Nina went back to St. Pete. I spent the first two days in her room, with my back to the door, in front of a lit-up computer screen, reading the latest novel by science fiction writer Lukyanenko. The book rested on the keyboard. There was a towering stack of photocopies on my side. My motto has always been ‘Do the more disgusting thing first’. On that occasion, however, I had a very hard time deciding which was more disgusting – writing my thesis or writing for Labour Banner.

On the third day, Nina’s papa decided that he had already made a sufficiently good impression on me and he got drunk after work. He came home just as Nina’s mama was feeding me my last evening tea with grenki.

‘So what do you say, Aleksey? shall we? like two men would?’ he sat down on a stool and put a bottle of Pshenichnaya vodka next to the grenki. ‘This chicks-only family drives me nuts. My wife, Ninka, Ninka’s sister – everyone’s a chick. Even the dachshund’s a bitch.’

‘Don’t ruin a decent lad for us, you alcoholic’, Nina’s mama voiced my thoughts.

Drinking vodka always feels like you’re punishing yourself for something.

But protocol is a big deal. Luckily, after the first shot Nina’s papa stopped watching whether I was properly emptying my glass and went on to speak about the problems plaguing Slantsy.

The only problem Slantsy didn’t seem to have was environmental pollution. In the early nineties, all key local industries had been either shut down or cut down. The smokestacks stopped pumping out smoke. Even the eponymous Slantsy trainers, famous all across the former USSR, stopped being made. Never mind that I, when I first saw Slantsy on a Leningrad Region map as a kid, concluded that the town had been named after the trainers. Later we were told in our geography class that slantsy actually was this mineral resource kind of thing, slate, flammable and unprofitable. At first, to avoid shutting down the mine, they made the Estonians buy the slate, even though they had plenty of their own. They told the Estonians: if you don’t buy the slate, you ain’t getting no oil either. In the end, though, the Estonians somehow managed to get away with not buying any. So the mine got shut down, too. Some windows in the main street began to sport wooden boards instead of panes.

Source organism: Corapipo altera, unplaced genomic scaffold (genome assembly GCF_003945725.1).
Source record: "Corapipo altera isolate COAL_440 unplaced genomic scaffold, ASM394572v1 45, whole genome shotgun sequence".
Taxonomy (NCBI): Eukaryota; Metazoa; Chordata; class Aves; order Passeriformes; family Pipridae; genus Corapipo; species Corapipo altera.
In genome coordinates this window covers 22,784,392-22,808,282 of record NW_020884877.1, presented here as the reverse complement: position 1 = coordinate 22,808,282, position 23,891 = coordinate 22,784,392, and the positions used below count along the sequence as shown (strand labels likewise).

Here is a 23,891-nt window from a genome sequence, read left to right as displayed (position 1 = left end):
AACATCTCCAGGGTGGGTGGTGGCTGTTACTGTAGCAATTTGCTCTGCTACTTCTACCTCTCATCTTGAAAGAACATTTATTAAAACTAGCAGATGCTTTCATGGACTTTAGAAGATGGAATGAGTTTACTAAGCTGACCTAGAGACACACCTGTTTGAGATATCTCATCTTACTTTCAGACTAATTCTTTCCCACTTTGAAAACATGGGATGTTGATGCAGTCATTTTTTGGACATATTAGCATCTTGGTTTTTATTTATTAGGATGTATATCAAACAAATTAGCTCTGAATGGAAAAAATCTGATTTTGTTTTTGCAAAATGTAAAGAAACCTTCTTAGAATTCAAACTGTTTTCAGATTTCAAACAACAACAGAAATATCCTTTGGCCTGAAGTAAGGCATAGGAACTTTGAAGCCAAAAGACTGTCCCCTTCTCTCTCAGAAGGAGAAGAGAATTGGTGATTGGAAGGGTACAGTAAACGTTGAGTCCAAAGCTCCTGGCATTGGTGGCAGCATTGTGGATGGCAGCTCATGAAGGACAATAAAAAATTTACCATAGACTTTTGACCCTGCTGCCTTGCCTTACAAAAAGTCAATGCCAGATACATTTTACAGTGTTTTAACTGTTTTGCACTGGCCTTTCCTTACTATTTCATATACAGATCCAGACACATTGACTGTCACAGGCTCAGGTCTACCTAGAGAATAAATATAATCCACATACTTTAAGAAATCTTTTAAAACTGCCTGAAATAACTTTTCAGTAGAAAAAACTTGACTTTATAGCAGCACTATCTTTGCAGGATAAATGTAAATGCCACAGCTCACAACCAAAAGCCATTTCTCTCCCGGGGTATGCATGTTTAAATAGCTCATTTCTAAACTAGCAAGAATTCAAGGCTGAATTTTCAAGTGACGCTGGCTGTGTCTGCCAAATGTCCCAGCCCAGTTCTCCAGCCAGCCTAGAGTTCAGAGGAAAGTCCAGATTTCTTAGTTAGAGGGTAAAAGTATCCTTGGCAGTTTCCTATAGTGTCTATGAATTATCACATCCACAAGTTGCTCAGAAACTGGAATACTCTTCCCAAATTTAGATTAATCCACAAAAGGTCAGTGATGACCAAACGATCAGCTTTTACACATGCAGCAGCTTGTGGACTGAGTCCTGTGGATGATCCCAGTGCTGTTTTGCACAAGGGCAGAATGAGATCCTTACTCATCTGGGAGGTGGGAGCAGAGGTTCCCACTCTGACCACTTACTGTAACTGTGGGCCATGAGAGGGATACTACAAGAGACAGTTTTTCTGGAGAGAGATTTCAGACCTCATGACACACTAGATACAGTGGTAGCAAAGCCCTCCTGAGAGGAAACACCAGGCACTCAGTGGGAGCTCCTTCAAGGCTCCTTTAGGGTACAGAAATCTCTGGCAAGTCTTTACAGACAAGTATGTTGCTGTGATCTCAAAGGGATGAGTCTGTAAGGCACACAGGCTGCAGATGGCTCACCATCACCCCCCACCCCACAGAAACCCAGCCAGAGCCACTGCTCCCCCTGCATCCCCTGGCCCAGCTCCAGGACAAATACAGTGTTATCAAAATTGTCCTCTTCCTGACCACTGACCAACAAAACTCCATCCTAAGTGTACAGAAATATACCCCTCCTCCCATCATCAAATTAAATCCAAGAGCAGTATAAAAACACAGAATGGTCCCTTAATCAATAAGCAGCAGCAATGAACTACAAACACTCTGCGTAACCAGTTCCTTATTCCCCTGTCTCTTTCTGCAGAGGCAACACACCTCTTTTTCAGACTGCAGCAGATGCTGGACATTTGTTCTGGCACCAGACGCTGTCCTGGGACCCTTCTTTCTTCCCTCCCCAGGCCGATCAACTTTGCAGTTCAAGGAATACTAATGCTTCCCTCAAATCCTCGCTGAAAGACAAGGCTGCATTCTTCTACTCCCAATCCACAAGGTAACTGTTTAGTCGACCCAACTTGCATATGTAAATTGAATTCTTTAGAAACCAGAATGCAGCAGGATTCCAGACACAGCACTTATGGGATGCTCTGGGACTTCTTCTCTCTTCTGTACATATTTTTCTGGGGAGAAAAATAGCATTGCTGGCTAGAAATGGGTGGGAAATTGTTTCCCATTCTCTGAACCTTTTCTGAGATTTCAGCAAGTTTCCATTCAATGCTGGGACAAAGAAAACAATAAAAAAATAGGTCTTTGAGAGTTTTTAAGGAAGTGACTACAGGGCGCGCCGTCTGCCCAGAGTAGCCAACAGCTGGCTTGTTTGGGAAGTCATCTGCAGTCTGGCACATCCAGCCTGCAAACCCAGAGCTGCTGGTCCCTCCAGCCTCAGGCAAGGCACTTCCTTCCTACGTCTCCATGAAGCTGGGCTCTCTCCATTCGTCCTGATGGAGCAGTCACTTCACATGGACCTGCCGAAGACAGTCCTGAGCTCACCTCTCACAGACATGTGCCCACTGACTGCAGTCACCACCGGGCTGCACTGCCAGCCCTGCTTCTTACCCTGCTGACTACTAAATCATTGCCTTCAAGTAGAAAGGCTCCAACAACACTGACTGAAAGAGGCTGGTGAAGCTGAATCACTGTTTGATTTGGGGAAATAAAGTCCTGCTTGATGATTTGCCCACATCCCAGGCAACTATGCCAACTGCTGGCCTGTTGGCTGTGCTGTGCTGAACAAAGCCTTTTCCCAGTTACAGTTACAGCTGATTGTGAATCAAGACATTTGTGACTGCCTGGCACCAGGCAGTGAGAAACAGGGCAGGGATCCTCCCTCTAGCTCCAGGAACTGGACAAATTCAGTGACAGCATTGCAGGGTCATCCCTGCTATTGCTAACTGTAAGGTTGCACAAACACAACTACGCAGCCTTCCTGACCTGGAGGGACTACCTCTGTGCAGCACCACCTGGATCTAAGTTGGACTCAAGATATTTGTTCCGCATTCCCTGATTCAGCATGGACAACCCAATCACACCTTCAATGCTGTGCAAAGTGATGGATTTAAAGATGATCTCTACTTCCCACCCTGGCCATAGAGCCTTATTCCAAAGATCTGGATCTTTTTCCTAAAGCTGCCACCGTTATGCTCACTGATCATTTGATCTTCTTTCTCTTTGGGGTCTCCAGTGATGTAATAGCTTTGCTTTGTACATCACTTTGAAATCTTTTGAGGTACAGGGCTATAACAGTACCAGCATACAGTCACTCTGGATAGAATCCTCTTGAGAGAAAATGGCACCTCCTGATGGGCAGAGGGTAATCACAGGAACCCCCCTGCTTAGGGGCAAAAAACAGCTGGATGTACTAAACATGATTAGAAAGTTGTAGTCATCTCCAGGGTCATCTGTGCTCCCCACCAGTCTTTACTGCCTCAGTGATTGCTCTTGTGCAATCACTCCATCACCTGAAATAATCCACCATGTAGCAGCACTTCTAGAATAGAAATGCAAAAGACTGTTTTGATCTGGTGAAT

Equally importantly, Slantsy’s potential was noticed by St. Petersburg real estate agencies. They bought up the empty flats for 2 to 3 thousand dollars each and launched a Move To The Provinces campaign aimed at the St. Petersburg alcoholic community. We will swap your Kupchino flat for an apartment in the Leningrad Region plus an extra payment which will guarantee a whole year of non-stop drinking! The members of the St. Pete alcoholic community normally don’t want to move to the provinces because they like to have cultural potential: they can potentially visit the Hermitage, potentially see a ballet, potentially bump into Maestro Gergiev at the bakery. However, some have fallen so low that they no longer give a shit about the Hermitage or Gergiev. There turned to be quite a few of those, too.

‘So what do they do once the year’s over?’ I said.

‘They start selling the furniture’, Nina’s papa replied.

‘And when there’s no more furniture?’

Nina’s papa became thoughtful and drank half a shot.